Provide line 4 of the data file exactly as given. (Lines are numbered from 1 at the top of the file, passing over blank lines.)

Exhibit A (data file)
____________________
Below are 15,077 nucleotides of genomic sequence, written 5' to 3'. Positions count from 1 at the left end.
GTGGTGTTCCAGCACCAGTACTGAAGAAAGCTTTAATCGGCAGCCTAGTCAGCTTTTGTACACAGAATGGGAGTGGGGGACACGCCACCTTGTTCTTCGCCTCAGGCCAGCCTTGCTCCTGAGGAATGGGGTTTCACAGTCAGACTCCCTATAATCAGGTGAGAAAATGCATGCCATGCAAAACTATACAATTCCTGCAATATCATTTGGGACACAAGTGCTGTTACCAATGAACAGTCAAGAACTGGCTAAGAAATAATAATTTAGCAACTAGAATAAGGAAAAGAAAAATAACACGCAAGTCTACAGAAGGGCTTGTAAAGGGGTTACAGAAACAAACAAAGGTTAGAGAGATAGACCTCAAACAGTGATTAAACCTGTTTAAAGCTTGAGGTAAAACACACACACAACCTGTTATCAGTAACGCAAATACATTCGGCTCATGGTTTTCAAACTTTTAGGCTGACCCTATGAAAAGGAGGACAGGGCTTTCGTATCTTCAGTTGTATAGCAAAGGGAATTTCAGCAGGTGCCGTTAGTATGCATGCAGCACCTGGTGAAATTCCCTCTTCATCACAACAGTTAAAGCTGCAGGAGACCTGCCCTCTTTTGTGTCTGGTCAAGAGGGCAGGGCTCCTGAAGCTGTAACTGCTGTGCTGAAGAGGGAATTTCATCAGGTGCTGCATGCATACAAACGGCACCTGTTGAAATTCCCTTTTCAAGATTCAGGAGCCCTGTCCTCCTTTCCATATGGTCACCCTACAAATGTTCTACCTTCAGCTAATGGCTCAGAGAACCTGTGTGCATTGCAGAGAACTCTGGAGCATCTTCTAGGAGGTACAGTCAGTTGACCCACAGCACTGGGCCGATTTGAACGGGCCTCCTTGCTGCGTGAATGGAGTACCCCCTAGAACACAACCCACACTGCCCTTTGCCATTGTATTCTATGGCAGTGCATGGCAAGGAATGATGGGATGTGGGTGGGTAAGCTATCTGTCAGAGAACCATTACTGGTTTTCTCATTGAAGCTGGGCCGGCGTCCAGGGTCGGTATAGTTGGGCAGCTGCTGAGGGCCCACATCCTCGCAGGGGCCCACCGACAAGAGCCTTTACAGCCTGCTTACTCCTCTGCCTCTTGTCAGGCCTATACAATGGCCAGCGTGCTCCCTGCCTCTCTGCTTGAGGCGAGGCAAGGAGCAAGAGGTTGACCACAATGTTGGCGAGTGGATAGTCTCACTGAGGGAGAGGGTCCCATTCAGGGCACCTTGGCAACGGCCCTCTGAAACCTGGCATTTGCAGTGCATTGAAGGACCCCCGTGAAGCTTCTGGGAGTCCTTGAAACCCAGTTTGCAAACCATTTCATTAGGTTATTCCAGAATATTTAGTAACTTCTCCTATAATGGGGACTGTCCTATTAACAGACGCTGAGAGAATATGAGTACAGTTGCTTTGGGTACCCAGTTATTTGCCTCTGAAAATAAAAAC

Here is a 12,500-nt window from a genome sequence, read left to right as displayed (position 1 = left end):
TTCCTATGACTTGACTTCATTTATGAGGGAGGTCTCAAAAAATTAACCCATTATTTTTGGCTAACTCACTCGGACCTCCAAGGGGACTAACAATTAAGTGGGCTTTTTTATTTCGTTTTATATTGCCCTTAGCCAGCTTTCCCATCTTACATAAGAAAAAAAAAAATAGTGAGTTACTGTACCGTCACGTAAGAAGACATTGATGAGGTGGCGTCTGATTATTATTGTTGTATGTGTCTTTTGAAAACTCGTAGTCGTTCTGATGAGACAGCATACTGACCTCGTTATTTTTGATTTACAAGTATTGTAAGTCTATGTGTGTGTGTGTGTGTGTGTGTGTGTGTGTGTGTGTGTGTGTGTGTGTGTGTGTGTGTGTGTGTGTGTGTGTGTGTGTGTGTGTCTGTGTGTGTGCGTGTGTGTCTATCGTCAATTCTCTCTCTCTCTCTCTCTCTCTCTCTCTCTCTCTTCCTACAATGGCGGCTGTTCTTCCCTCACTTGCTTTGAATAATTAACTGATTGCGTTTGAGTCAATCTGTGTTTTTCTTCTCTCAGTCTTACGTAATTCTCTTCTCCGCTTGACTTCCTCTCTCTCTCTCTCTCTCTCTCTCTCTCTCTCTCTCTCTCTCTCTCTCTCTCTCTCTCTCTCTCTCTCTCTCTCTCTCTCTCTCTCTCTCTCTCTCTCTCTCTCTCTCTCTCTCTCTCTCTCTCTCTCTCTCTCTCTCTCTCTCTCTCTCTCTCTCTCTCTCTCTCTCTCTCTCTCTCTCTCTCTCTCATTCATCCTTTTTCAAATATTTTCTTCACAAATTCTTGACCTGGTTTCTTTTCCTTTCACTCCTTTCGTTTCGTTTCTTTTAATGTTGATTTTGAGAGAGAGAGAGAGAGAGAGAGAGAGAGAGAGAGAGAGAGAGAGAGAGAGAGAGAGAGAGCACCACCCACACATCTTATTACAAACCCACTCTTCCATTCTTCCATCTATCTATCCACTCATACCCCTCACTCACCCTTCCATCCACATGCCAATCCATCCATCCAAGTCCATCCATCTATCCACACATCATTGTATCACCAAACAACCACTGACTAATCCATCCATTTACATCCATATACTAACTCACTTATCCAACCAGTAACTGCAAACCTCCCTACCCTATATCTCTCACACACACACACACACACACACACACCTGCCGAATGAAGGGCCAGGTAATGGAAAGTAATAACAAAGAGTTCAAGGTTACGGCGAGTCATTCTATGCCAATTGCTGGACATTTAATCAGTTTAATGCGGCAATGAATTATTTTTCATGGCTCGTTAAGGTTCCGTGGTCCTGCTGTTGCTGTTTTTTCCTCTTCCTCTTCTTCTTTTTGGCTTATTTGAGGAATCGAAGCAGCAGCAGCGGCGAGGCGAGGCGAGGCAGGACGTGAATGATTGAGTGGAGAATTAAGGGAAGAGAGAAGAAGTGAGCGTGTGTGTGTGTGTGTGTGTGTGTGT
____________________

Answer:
TTCCTATGACTTGACTTCATTTATGAGGGAGGTCTCAAAAAATTAACCCATTATTTTTGGCTAACTCACTCGGACCTCCAAGGGGACTAACAATTAAGTGGGCTTTTTTATTTCGTTTTATATTGCCCTTAGCCAGCTTTCCCATCTTACATAAGAAAAAAAAAAATAGTGAGTTACTGTACCGTCACGTAAGAAGACATTGATGAGGTGGCGTCTGATTATTATTGTTGTATGTGTCTTTTGAAAACTCGTAGTCGTTCTGATGAGACAGCATACTGACCTCGTTATTTTTGATTTACAAGTATTGTAAGTCTATGTGTGTGTGTGTGTGTGTGTGTGTGTGTGTGTGTGTGTGTGTGTGTGTGTGTGTGTGTGTGTGTGTGTGTGTGTGTGTGTGTGTCTGTGTGTGTGCGTGTGTGTCTATCGTCAATTCTCTCTCTCTCTCTCTCTCTCTCTCTCTCTCTCTTCCTACAATGGCGGCTGTTCTTCCCTCACTTGCTTTGAATAATTAACTGATTGCGTTTGAGTCAATCTGTGTTTTTCTTCTCTCAGTCTTACGTAATTCTCTTCTCCGCTTGACTTCCTCTCTCTCTCTCTCTCTCTCTCTCTCTCTCTCTCTCTCTCTCTCTCTCTCTCTCTCTCTCTCTCTCTCTCTCTCTCTCTCTCTCTCTCTCTCTCTCTCTCTCTCTCTCTCTCTCTCTCTCTCTCTCTCTCTCTCTCTCTCTCTCTCTCTCTCTCTCTCTCTCTCTCTCTCTCTCTCTCTCTCTCTCTCATTCATCCTTTTTCAAATATTTTCTTCACAAATTCTTGACCTGGTTTCTTTTCCTTTCACTCCTTTCGTTTCGTTTCTTTTAATGTTGATTTTGAGAGAGAGAGAGAGAGAGAGAGAGAGAGAGAGAGAGAGAGAGAGAGAGAGAGAGAGAGAGCACCACCCACACATCTTATTACAAACCCACTCTTCCATTCTTCCATCTATCTATCCACTCATACCCCTCACTCACCCTTCCATCCACATGCCAATCCATCCATCCAAGTCCATCCATCTATCCACACATCATTGTATCACCAAACAACCACTGACTAATCCATCCATTTACATCCATATACTAACTCACTTATCCAACCAGTAACTGCAAACCTCCCTACCCTATATCTCTCACACACACACACACACACACACACACCTGCCGAATGAAGGGCCAGGTAATGGAAAGTAATAACAAAGAGTTCAAGGTTACGGCGAGTCATTCTATGCCAATTGCTGGACATTTAATCAGTTTAATGCGGCAATGAATTATTTTTCATGGCTCGTTAAGGTTCCGTGGTCCTGCTGTTGCTGTTTTTTCCTCTTCCTCTTCTTCTTTTTGGCTTATTTGAGGAATCGAAGCAGCAGCAGCGGCGAGGCGAGGCGAGGCAGGACGTGAATGATTGAGTGGAGAATTAAGGGAAGAGAGAAGAAGTGAGCGTGTGTGTGTGTGTGTGTGTGTGTGT